10. First, just to be clear, I agreed with your point that it is tedious. BUT, while it may not be rocket science, it IS chemical lab technique, which I assure you some small distillers don't understand or have much experience with, even if you and I do. Sometimes my answers here are meant as much for the other possible readers of the thread as they are to the person I may be responding to. So I do agree that "we should all know how to do, and do very well", my specific point, but that many do not. But I also DISAGREE with your second point. The SNAP51 can not meet the TTB requirements, and I don't know how you would know it is "dead on" unless you are regularly testing it against a unit that is 10x more accurate or better. Anton Paar rates the accuracy to 0.1% ABV, or 0.2 deg proof, even though it reads out to the 0.01 digit. That is not accurate enough to measure proof to better than +0, -0.3 since your range on an individual reading would be +/- 0.2, which is more than is allowed legally. If the SNAP51 had twice the accuracy of 0.05%ABV or 0.1 deg proof, you could possibly claim you are in the range if you had a spot on reading of -0.15 proof, for example. But not really. The -0.3 proof under measurement allowed by the TTB is NOT intended as providing an accuracy range for your measurement. It was intended to allow some loss in %ABV during bottling, so that if you measured close to perfect from your bottling tank, you would end up within the range after being in the bottle (not obvious to find in the CFR, but explained at length to me by a visiting TTB officer during our inspection, see section 5.37 (2) (b) (3) ). Hence, the expectation that you will measure more accurately than +0, -0.3 proof to allow a drop within that range. The guideline is that you should be able to measure 0.02 proof accurate (after averaging, for glass you read to 0.05), so that is 0.01% ABV accurate or better. Here is an example of how you can (and TTB says some do) run into trouble using something like a SNAP51. You measure something as 100.0 proof (readout may be 100.00, but only accurate to tenths). Since your accuracy is 0.2 proof, that could actually be 100.2 proof, and that would be illegal if tested at that proof in the bottle.
  11. Not sure what your point is here @Skaalvenn, or if you are just being humorous? Really, if you use the glass hydrometers per the gauging manual, you can get to the required accuracy, but it is slow and requires precise lab methods, like measuring temperatures after full equilibration of equipment to 0.1 deg C accuracy. Many people purchase the regulation calibrated hydrometers for $250 or so, but don't invest the even greater amount required for a precision calibrated thermometer or a temperature controlled bath, and so can not meet the TTB requirement. And setting up the baths for temperature equilibrium, etc., means (at least for me) that a single measurement can easily take a half hour (remember, you have to repeat the measurement at least 3 times to get the required statistical averaging). Hence, why we eventually purchased one of the approved digital densitometers, and now know for sure that the Snap is not accurate enough.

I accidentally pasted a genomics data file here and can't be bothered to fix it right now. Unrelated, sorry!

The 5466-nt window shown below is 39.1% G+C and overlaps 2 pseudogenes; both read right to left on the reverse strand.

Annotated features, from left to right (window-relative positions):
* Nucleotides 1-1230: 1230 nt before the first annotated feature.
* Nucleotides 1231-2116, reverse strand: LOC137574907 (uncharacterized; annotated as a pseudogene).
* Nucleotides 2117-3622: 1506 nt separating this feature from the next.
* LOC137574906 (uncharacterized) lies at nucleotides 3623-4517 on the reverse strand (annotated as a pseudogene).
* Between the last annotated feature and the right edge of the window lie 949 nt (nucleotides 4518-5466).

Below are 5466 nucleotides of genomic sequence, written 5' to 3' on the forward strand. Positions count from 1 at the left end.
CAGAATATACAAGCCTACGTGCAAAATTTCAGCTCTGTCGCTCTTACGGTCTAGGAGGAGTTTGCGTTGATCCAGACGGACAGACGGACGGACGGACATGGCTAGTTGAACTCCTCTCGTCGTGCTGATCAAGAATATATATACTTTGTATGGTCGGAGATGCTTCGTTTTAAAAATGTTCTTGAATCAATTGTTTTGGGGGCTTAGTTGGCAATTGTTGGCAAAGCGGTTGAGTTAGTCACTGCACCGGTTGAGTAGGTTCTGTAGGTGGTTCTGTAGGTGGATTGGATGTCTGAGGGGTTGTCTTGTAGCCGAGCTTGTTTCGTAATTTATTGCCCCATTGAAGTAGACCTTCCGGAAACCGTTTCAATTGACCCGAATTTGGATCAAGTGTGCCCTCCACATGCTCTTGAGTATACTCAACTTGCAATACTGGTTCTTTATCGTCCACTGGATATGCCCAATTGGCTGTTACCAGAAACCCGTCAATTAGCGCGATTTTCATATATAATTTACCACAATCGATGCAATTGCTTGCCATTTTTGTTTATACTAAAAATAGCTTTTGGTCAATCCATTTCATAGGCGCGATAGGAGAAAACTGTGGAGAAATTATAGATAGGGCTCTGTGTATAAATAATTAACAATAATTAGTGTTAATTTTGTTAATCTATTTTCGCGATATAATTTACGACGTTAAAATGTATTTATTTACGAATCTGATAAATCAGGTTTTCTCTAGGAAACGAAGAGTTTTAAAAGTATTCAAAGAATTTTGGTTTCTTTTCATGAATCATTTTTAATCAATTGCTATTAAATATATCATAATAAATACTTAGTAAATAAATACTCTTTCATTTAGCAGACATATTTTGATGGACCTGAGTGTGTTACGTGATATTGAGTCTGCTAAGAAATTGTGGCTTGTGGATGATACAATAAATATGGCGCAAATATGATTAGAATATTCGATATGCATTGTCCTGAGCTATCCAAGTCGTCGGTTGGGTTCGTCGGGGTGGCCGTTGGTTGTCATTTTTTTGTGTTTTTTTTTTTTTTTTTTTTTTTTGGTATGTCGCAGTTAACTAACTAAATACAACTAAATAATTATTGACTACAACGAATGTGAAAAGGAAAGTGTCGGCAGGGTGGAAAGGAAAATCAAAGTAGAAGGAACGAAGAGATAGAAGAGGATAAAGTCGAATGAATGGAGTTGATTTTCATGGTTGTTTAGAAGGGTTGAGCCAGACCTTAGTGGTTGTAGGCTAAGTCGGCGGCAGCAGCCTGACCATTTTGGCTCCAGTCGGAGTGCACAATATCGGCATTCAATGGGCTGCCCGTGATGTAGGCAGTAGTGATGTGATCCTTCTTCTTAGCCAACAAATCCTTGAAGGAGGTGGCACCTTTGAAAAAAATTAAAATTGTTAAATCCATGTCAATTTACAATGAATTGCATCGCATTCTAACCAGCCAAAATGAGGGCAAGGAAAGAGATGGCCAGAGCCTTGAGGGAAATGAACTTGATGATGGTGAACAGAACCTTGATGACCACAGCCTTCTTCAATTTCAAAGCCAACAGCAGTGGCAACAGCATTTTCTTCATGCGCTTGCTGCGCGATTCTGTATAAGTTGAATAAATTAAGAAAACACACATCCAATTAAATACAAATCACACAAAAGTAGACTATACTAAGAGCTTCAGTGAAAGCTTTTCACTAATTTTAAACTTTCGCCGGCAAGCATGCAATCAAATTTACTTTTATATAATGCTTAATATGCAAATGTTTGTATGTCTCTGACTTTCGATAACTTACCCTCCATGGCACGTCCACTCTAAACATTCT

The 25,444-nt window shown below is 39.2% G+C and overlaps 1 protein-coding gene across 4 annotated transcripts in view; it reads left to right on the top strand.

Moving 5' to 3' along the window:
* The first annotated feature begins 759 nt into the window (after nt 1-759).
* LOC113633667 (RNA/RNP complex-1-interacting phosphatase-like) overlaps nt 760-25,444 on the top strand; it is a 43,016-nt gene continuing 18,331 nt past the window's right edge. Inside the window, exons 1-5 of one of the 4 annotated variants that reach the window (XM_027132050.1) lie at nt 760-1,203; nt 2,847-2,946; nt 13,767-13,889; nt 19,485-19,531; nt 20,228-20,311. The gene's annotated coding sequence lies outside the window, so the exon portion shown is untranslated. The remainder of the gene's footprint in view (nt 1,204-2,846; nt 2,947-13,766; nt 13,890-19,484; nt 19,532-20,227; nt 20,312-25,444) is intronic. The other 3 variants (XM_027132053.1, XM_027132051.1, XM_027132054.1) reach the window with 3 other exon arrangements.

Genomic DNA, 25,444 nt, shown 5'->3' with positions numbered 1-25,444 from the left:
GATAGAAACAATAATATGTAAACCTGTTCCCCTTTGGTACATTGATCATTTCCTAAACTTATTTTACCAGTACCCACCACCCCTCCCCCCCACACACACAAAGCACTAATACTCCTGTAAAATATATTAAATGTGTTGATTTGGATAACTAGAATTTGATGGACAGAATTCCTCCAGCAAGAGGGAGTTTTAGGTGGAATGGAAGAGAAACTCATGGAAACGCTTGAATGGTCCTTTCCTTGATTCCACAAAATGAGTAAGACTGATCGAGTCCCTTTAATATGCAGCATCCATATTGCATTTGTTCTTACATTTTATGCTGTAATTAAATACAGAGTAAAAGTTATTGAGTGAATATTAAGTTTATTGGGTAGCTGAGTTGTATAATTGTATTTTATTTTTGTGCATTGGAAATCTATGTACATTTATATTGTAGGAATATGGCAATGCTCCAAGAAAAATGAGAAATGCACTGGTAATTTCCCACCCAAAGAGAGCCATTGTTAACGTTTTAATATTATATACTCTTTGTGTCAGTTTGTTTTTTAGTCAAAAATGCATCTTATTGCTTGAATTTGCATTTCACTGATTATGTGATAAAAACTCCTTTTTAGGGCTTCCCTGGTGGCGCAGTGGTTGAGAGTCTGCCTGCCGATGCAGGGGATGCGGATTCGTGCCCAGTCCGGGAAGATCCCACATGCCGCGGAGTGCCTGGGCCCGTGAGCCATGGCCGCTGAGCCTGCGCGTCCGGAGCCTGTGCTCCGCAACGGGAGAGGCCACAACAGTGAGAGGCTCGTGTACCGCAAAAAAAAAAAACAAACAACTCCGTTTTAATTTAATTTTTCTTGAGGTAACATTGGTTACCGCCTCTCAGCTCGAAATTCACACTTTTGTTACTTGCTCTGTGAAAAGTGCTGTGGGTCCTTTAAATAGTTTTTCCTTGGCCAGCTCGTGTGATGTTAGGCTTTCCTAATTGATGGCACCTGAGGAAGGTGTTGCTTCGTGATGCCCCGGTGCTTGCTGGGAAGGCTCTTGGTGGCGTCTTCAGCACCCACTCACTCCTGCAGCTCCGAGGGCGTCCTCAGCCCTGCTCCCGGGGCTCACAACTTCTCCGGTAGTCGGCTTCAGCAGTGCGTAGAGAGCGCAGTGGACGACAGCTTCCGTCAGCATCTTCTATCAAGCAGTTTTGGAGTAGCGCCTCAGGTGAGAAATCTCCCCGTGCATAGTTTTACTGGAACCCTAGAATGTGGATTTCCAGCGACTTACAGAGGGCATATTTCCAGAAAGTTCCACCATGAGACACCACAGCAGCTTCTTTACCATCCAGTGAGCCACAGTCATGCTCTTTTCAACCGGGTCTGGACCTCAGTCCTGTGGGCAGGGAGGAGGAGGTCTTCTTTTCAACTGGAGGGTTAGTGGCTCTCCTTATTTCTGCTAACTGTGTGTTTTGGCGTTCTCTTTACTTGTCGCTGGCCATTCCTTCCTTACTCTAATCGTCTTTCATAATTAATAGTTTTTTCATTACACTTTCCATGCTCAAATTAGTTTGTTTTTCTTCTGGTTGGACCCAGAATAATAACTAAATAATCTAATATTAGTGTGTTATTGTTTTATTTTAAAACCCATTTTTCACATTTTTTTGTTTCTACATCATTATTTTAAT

12. I agree the DMA35 (and SNAP equivalents) are good working digital hydrometers. But now that we have a precision unit that meets the TTB requirements, and have been able to see how our DMA35 and SNAP40 perform with respect to it, we know from experience they are not a substitute for the higher accuracy instrumentation required by the TTB.
  13. Actually, it is not as laughable as you think. If you actually used the precision and calibrated glass hydrometers correctly, as described by TTB gauging manual, a skilled user will meet the requirements. But most people just don't have the necessary skill or patience. On the other hand, the Snap 51 can NOT meet requirement. Even if you checked a Snap 51 against something more accurate, and you found it was accurate enough, that would be accidental, and no way to assure it would not drift out of accuracy. While that digital meter may seem to have enough PRECISION, it does not have the required ACCURACY.
  14. They drift, they are sensitive to temperature equilibration time, so work better if you are near the nominal measurement temperature. DMA35 (or Snap 40, 50) are NOT accurate enough to meet TTB requirements for measuring proof to +0/-0.3 as per the CFR. Even the high end units need periodic calibration, and are sensitive, for example, to changes in air pressure...
  15. According to Lallemand, RM should be good for 3.3-5.3. But we found that if you get much below 4, you are at risk of shutting down fermentation.